Kerberos

Kerberos is a client-server authentication protocol that enables mutual authentication –  both the user and the server verify each other’s identity – over non-secure network connections.  The protocol is resistant to eavesdropping and replay attacks, and requires a trusted third party.

The Kerberos protocol uses a symmetric key derived from the user password to securely exchange a session key for the client and server to use. A server component is known as a Ticket Granting Service (TGS) then issues a security token (AKA Ticket-Granting-Ticket TGT) that can be later used by the client to gain access to different services provided by a Service Server.

Frequently Asked Questions
What is Kerberos authentication?

Kerberos is a client-server authentication protocol that works over unsecured connections.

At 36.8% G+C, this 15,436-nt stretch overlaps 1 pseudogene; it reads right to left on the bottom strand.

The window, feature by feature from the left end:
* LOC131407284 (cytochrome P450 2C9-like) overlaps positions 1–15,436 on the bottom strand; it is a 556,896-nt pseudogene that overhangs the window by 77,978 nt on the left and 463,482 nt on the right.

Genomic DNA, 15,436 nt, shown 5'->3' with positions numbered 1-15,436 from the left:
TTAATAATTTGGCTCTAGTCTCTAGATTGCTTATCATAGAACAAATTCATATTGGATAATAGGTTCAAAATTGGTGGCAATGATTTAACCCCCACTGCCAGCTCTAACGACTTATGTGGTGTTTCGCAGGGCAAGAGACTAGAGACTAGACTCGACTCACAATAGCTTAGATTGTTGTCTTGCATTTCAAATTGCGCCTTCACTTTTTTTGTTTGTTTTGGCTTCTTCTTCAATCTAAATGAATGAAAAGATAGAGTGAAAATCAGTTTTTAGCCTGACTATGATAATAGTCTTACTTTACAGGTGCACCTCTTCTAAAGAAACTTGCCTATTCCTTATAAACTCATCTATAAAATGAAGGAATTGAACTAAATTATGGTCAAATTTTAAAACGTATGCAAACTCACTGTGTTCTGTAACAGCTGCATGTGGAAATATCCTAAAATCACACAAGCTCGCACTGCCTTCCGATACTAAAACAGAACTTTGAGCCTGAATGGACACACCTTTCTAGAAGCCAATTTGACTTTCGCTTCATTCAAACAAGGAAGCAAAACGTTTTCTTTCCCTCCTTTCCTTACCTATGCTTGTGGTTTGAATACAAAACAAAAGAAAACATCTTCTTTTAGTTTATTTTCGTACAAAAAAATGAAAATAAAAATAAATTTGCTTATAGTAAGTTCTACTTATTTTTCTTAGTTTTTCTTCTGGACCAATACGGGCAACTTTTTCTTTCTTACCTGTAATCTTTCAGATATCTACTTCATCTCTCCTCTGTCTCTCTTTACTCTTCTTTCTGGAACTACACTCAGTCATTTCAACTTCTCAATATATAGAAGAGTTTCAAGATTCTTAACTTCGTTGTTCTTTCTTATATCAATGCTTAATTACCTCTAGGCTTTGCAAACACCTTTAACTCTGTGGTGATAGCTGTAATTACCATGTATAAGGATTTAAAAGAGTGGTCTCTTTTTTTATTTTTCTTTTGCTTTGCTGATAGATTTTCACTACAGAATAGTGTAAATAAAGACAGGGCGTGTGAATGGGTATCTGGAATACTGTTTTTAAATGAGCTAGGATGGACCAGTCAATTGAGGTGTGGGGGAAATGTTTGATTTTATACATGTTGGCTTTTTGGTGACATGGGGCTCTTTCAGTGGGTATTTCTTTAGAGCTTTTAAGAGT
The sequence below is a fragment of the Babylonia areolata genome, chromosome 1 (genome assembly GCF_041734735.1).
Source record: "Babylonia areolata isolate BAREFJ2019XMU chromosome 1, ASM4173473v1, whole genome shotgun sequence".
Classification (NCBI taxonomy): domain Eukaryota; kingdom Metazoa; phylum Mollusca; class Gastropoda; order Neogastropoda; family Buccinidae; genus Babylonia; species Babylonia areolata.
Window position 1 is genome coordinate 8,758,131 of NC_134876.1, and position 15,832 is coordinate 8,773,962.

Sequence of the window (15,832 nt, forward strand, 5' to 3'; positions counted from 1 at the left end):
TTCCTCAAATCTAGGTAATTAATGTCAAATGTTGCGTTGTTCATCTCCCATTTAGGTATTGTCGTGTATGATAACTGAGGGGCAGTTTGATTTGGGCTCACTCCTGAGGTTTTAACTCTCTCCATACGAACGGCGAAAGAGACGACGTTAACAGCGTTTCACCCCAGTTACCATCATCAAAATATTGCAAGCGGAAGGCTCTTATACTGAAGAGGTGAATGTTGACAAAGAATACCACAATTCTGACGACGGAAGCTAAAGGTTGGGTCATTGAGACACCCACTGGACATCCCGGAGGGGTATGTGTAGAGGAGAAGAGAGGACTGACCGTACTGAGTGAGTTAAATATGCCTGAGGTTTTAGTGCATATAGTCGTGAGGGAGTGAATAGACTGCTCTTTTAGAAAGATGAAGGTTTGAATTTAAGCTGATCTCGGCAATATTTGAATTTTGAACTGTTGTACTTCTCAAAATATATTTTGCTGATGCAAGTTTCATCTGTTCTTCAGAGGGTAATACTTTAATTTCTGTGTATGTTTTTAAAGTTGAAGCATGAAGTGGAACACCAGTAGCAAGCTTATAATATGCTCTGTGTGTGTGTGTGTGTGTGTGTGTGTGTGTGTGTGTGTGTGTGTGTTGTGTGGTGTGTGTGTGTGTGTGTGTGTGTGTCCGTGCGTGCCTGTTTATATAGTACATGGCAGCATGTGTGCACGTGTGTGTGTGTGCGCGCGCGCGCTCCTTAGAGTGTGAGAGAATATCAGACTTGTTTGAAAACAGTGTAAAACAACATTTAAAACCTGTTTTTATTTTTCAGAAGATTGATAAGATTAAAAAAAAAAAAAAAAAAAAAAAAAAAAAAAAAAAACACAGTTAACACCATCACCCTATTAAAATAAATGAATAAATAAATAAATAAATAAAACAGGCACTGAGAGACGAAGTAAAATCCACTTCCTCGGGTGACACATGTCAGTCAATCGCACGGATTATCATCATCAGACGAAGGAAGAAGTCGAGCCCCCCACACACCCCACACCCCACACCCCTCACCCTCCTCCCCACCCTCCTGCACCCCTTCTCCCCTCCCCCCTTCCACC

How Does Kerberos work?

Kerberos uses the client/user password to derive an initial encryption key that allows for the secure exchange of a session key. Once a secure connection is established the authentication server issues a ticket-granting-ticket (TGT) that can be used by the client to request access to protected services.

Which component in Active Directory performs authentication for Kerberos?

Windows 2000 and later use Kerberos as its default authentication method. Kerberos is used by Active Directory Domain Services (i.e. Domain Controller) as the default authentication protocol when joining a client to a Windows domain.

What type of protocol is Kerberos?

Kerberos is a mutual authentication protocol.